The events of Sept. 11, 2001—as well as those of many large-scale disasters since then—highlighted the shortcomings of the communications systems used by first-responder emergency services agencies. Various police, fire, and emergency medical services personnel operated on different radio communication channels and thus could not share information with each other. Even within agencies, communication channels became overloaded with traffic. It was clear that the traditional network of dispatchers, command centers, vehicle radios, and walkie-talkies was not up to the task, and a better solution was needed.
FirstNet: A Long Time Coming
In 2011, the U.S. Federal Communications Commission approved the use of the Long-Term Evolution (LTE) wireless communication standard for a next-generation first responder communication network. In 2012, the U.S. Congress funded the initiative and allocated the necessary electromagnetic spectrum for it. The First Responder Network Authority (FirstNet) was established as an independent agency to setup and manage the network.
Since then, FirstNet has dedicated itself to determining the technical requirements and specifications of the network, and engages with various public and private partners to plan and execute the implementation. In 2017, FirstNet chose AT&T to build the network. In early 2018, the company delivered the “network core,” the first step in making the network available to emergency services agencies nationwide.
What It Means to First Responders
The FirstNet network gives first responders communications capabilities they have never had before:
- A single network of their own. Most first responders have been limited to voice communication on analog radio channels, with some data access over shared public cellular networks. With FirstNet, they have a dedicated cellular network that carries voice and data traffic, so first responders can share and access text, photos, video, geolocation data, sensor data, and more. Having a dedicated network reduces network congestion because it isn’t shared with regular cellular communications traffic.
- Interoperability. Agencies no longer have to operate in isolation. As a single, nationwide network, agencies from various jurisdictions (think cities, counties, states) and disciplines (such as fire, police, ambulance, and utilities) can communicate with one another seamlessly.
- Channel management. The FirstNet system enables first responders to establish which agencies get priority access to transmit their messages, and whose access can be preempted; further, these priorities can be adjusted on the fly as a situation evolves. For example, in a mass shooting or hostage situation, the police agencies might get top priority at first, shifting to fire and rescue when the shooting stops. In a building fire, the electric or gas company can get elevated priority long enough to turn off the power or gas to the building or neighborhood.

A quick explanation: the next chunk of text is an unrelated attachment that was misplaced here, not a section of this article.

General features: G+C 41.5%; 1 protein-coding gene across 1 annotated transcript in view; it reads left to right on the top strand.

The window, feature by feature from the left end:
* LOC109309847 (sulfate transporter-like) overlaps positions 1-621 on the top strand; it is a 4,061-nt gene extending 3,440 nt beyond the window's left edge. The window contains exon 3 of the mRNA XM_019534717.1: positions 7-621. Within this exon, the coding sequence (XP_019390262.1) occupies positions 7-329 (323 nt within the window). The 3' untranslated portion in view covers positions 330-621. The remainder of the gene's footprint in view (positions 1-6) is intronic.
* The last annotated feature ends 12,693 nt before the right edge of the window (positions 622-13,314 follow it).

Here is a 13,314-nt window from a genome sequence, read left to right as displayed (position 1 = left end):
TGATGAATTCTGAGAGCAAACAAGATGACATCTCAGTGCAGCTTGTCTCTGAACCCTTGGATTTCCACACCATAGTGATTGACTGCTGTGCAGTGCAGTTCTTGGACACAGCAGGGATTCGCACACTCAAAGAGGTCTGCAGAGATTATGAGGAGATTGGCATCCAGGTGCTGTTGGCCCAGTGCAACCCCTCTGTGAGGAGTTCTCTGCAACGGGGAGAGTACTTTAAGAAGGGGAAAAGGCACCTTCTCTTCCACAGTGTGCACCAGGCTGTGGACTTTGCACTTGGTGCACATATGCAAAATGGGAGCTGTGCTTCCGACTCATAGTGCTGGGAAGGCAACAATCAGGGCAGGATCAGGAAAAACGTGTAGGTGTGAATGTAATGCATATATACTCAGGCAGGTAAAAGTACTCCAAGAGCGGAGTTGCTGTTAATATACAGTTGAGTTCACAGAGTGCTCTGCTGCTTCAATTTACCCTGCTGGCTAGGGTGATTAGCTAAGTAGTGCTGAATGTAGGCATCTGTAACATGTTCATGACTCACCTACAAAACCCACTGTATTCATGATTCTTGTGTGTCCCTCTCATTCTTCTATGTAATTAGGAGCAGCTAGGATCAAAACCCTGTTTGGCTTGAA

On top of all that, the FirstNet system will have an app catalog, similar to the Apple App Store and Google Play Store. Apps will be developed to bring innovative solutions and enhancements to the network.
FirstNet was also designed with security in mind from the ground up as an important principle. The network is designed to be resistant to hacking, eavesdropping, spoofing, jamming, and other attacks. The entire network will be monitored around the clock by a dedicated AT&T team to analyze, identify, and defend against attacks.
Under the Hood
The FirstNet network operates on “Band 14,” a 20-megahertz swatch of radio band separate from commercial cellular frequencies. In a phased approach, AT&T is enabling this band by adding equipment to its cell towers. Happily, some existing LTE devices can operate on the network simply by installing a new SIM card; others will need software upgrades as well, but none should need any hardware modifications. Samsung’s new Galaxy S9 phones are among those already available for use with FirstNet. Other manufacturers will soon introduce FirstNet-compatible devices as well.
The core network that AT&T recently launched is the foundation of the system. The other major component is the radio access network (RAN), which includes the cell tower equipment and protocols to communicate with individual devices. The RAN is designed for reliability and resiliency, including redundant power sources and other features to make the system robust against the physical damage that is inevitable in a natural disaster scenario.
Taking Emergency Response to the Next Level
Taken together, the FirstNet system, infrastructure, protocols, devices, and app ecosystem should enable emergency services to provide faster, more targeted, and more coordinated responses to all types of large-scale emergency situations. The result will be faster resolution, fewer oversights and errors, better safety for first responders, and more lives saved. It’s been a long time in the making, but the final product will be well worth the time and money invested.